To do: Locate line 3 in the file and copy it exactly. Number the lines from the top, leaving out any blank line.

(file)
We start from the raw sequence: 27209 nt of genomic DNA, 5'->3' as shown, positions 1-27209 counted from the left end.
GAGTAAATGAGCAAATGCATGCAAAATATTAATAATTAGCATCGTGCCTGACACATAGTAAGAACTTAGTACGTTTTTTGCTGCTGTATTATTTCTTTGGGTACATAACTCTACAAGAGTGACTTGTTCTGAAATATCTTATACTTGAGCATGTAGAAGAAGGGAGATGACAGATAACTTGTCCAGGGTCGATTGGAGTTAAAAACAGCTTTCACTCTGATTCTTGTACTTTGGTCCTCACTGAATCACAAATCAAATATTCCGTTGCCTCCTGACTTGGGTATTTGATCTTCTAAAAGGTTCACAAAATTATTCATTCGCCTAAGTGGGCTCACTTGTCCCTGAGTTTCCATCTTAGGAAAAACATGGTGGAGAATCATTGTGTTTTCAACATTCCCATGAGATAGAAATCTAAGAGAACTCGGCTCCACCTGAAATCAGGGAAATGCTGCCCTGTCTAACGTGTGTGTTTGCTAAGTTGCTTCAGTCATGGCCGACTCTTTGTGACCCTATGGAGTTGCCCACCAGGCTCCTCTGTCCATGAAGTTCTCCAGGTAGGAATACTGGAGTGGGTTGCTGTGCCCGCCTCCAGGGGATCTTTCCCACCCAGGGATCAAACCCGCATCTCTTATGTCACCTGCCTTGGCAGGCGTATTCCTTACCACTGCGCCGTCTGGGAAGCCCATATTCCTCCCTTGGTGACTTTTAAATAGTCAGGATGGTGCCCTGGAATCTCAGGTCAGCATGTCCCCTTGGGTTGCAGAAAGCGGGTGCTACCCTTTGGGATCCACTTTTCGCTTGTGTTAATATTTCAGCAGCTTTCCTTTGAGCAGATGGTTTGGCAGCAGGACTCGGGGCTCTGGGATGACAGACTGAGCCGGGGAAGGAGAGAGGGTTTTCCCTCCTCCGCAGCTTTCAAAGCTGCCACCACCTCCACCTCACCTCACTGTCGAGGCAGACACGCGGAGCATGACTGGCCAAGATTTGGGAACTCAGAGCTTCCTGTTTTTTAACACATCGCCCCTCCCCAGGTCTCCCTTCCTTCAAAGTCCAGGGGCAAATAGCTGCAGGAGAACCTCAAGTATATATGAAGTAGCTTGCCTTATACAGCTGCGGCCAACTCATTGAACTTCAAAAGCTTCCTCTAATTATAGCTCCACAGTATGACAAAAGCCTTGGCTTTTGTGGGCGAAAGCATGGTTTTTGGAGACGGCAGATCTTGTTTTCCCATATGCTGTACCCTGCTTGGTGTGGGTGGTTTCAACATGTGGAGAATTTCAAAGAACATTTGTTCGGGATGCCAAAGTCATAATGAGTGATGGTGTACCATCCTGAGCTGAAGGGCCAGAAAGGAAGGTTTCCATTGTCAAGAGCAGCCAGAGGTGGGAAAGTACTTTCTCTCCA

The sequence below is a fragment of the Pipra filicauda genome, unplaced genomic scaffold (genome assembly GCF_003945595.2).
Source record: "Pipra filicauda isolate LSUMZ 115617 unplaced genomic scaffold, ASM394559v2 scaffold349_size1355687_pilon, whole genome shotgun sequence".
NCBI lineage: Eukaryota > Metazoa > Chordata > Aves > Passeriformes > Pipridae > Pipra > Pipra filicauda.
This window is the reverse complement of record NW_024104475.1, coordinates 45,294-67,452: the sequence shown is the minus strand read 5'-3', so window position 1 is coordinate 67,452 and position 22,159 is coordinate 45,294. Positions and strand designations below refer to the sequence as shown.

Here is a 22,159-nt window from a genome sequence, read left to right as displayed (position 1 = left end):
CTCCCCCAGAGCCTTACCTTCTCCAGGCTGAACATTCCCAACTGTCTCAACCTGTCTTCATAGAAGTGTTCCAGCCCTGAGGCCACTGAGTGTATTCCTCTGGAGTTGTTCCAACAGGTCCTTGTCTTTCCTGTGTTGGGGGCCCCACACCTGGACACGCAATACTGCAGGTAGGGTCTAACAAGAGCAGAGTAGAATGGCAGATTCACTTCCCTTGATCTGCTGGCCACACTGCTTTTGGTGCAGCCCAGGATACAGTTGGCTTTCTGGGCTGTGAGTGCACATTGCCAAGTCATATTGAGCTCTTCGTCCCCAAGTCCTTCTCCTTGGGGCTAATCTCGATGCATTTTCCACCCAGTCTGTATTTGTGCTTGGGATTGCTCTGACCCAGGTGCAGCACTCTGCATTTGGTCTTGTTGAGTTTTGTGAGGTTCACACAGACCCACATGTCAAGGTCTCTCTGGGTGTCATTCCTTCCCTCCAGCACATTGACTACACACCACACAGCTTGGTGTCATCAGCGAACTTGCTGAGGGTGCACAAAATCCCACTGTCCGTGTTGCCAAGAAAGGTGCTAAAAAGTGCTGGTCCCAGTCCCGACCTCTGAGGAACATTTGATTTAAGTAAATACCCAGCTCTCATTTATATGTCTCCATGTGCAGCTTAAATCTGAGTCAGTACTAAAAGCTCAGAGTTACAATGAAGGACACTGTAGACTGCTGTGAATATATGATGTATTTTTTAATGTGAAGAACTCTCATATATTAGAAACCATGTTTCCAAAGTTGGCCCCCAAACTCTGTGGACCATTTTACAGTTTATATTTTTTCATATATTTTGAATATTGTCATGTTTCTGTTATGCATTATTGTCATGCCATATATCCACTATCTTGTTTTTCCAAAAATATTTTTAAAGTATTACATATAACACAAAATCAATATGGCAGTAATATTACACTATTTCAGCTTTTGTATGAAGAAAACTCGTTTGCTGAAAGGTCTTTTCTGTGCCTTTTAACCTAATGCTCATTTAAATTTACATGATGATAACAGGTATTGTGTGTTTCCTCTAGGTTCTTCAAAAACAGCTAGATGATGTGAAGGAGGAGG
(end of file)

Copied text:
The sequence below is a fragment of the Pipra filicauda genome, unplaced genomic scaffold (genome assembly GCF_003945595.2).